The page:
Video Article Open Access

Micro- and Nano-Electrochemical Techniques in Corrosion Science Research

Frank Cheng

University of Calgary, Calgary, T2N 1N4, Canada

Vid. Proc. Adv. Mater., Volume 2, Article ID 2105172 (2021)

DOI: 10.5185/vpoam.2021.05172

Publication Date (Web): 29 Jul 2021

Copyright © IAAM

Graphical Abstract


Corrosion of metals is electrochemical in nature. Various electrochemical techniques provide one of the most promising methods for corrosion research. These include conventional potentiodynamic polarization, electrochemical impedance spectroscopy (EIS), linear polarization resistance (LPR), etc. However, these measurement techniques suffer from an incapability (or a limited capability) of investigating corrosion reactions occurring at a “small” spatial dimension. In reality, failures of engineering structures are usually associated with localized corrosion occurring at micron or even sub-micron scales. For example, frequent pipeline leaking accidents has been caused by internal pitting corrosion, where corrosion pits are usually at micron scale, especially at the initiation stage.

      This talk will review the speaker’s research in the last two decades by introducing advanced micro- and nano-electrochemical techniques, i.e., localized EIS (LEIS) and scanning vibrating electrode technique (SVET) and electrochemical atomic force microscopy (ECAFM), in corrosion science research. The novel techniques enable characterization of metallic corrosion and dissolution events at microns and nanoscales, respectively. The working principles of the techniques will be imparted, followed by specific research topics through the implementation of the techniques.

      The micro-electrochemical measurement techniques such as LEIS and SVET are built upon electrochemical probes with a high spatial resolution, without compromising the measurement capability. The covered topics include metallurgical micro-electrochemistry, local electrochemical dissolution at crack-tip, and localized corrosion at coating defects. The research established the micro-electrochemical activities of various metallurgical features contained in steels and determined the mechanistic aspects of corrosion pit and crack initiation and propagation. The synergism of stress, corrosion and hydrogen on cracking processes was characterized quantitatively. Moreover, corrosion at coating pinholes was studied to determine the mechanistic change along with specific features of the measured micro-electrochemical signals. The research, at the first time of its kind, studies pipeline steel corrosion at microscopic scales, contributing to a strong knowledge base in the area.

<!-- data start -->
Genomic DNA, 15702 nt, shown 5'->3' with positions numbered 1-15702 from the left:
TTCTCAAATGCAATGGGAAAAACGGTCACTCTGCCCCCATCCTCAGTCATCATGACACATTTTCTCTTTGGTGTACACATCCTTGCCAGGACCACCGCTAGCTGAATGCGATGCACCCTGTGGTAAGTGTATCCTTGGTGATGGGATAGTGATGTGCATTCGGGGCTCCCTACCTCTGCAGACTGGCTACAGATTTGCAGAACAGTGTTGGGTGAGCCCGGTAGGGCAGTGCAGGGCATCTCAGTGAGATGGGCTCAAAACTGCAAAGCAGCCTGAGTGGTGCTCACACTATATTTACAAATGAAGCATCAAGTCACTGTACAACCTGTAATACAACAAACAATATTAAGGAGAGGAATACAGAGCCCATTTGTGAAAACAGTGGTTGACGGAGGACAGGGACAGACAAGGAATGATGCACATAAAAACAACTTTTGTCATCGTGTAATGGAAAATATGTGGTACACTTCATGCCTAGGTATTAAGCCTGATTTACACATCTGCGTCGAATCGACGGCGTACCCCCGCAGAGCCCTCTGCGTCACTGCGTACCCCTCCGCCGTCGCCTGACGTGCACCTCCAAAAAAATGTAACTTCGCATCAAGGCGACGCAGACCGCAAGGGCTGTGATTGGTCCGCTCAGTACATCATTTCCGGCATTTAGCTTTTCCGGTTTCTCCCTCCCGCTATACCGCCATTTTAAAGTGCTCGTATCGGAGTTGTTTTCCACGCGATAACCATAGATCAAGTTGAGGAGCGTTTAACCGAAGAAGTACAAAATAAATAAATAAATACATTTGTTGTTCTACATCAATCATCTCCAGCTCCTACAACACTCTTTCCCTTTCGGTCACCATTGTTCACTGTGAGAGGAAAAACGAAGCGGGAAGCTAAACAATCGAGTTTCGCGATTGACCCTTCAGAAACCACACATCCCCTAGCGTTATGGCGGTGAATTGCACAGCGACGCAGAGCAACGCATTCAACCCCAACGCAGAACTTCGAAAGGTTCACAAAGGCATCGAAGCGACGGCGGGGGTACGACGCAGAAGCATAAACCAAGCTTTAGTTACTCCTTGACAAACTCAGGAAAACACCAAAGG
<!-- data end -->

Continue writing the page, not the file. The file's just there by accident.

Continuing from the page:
For nanoscale dissolution phenomena, the ECAFM was used to investigate nanoscale features of passive films, and initiation of pitting corrosion under biofilms. The technique is featured of an excellent integration of electrochemical control/measurements with modern surface characterization capability. The research characterized the passive films formed at different polarization potentials and determined mechanistically the protectiveness of the films formed under varied conditions. It also determined the role of microorganism in passivity breakage and pit initiation and growth.

      It is anticipated that the talk casts a flash to use modern micro- and nano-electrochemical techniques, enabling us to understand the corrosion phenomenon at a more mechanistic level.


Corrosion; metallurgical microelectrochemistry; localized electrochemical impedance spectroscopy; scanning vibrating electrode technique; electrochemical atomic force microscopy.


This work was supported by Natural Science and Engineering Research Council (NSERC) of Canada, Canadian Foundation for Innovation (CFI), and the University of Calgary.


  1. Y. Frank Cheng, Nature, 2016, 529, 156.
  2. Y. Frank Cheng, Stress Corrosion Cracking of Pipelines, John Wiley, Hoboken, NJ, 2013.
  3. Y. Frank Cheng, Richard Norsworthy, Pipeline Coatings, NACE, Houston, TX, 2017.


Frank Cheng is a Professor and Canada Research Chair in Pipeline Engineering at the University of Calgary. He is an internationally recognized authority in Corrosion Science and Engineering, and Pipeline Integrity Management. He developed the Metallurgical Micro electrochemistry theory to understand pipeline corrosion at micro- and nanoscales, and thus, at a more mechanistic level. His Mechano-Electrochemical Interaction concept established the stress corrosion thermodynamics and kinetics. Technically, his Multi-Physics Field Coupling Effect Model is being used by industry on defect assessment of pipelines for improved integrity management. Dr. Cheng has authored 3 books and 240+ journal papers. The total citations of his publications exceed 10,920, with a H-index of 66 (Google Scholar). In Scopus, his work has been cited 9,180 times, and the H-index is 61. He is elected Fellow of National Association of Corrosion Engineering (NACE), US, and Institute of Corrosion, UK. He is the recipient of numerous prestigious awards, including 2014 H.H. Uhlig Award and 2021 Technical Achievement Award of NACE, 2015 Shi Chang-Xu Award of Chinese Society for Corrosion and Protection, 2017 Metal Chemistry Award and 2020 Distinguished Materials Scientist Award of Canadian Metallurgy and Materials Society, 2020 Best Research Award of International Research Awards on New Science Inventions, 2015, 2018, 2019 and 2020 Research Achievement Awards of the University of Calgary’s Schulich School of Engineering, and 2010, 2017 and 2018 Teaching Achievement Awards of Schulich School of Engineering. He is serving as the Editor-in-Chief of Journal of Pipeline Science and Engineering (Elsevier).  Dr. Cheng obtained a Ph.D. degree in Materials Engineering at the University of Alberta in 2000.

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